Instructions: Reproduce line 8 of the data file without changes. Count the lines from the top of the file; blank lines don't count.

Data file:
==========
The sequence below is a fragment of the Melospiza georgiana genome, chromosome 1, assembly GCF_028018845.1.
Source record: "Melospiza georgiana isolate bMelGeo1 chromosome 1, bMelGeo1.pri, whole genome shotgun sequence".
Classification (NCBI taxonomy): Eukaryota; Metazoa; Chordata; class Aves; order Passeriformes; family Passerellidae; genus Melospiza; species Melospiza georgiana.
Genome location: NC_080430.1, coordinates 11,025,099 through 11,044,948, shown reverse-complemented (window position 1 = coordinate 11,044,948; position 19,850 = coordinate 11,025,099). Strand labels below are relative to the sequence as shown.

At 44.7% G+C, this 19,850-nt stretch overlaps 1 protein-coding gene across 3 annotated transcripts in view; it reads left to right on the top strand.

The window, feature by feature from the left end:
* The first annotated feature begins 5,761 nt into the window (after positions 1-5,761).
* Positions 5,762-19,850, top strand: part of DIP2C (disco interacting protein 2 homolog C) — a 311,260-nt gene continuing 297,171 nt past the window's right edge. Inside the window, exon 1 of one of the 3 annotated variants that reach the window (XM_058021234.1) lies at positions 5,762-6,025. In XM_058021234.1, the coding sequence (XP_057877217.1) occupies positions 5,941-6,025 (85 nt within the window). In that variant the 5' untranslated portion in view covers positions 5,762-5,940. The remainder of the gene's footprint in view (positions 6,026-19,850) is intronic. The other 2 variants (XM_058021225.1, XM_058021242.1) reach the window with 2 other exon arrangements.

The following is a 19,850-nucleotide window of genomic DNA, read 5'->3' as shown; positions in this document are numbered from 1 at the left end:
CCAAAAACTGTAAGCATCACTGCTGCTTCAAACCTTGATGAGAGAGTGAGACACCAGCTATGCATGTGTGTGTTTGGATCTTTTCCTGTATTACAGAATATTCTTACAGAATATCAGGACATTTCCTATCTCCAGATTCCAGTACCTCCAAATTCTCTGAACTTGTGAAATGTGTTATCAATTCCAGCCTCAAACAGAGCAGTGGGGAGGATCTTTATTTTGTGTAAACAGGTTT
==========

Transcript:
* Positions 5,762-19,850, top strand: part of DIP2C (disco interacting protein 2 homolog C) — a 311,260-nt gene continuing 297,171 nt past the window's right edge. Inside the window, exon 1 of one of the 3 annotated variants that reach the window (XM_058021234.1) lies at positions 5,762-6,025. In XM_058021234.1, the coding sequence (XP_057877217.1) occupies positions 5,941-6,025 (85 nt within the window). In that variant the 5' untranslated portion in view covers positions 5,762-5,940. The remainder of the gene's footprint in view (positions 6,026-19,850) is intronic. The other 2 variants (XM_058021225.1, XM_058021242.1) reach the window with 2 other exon arrangements.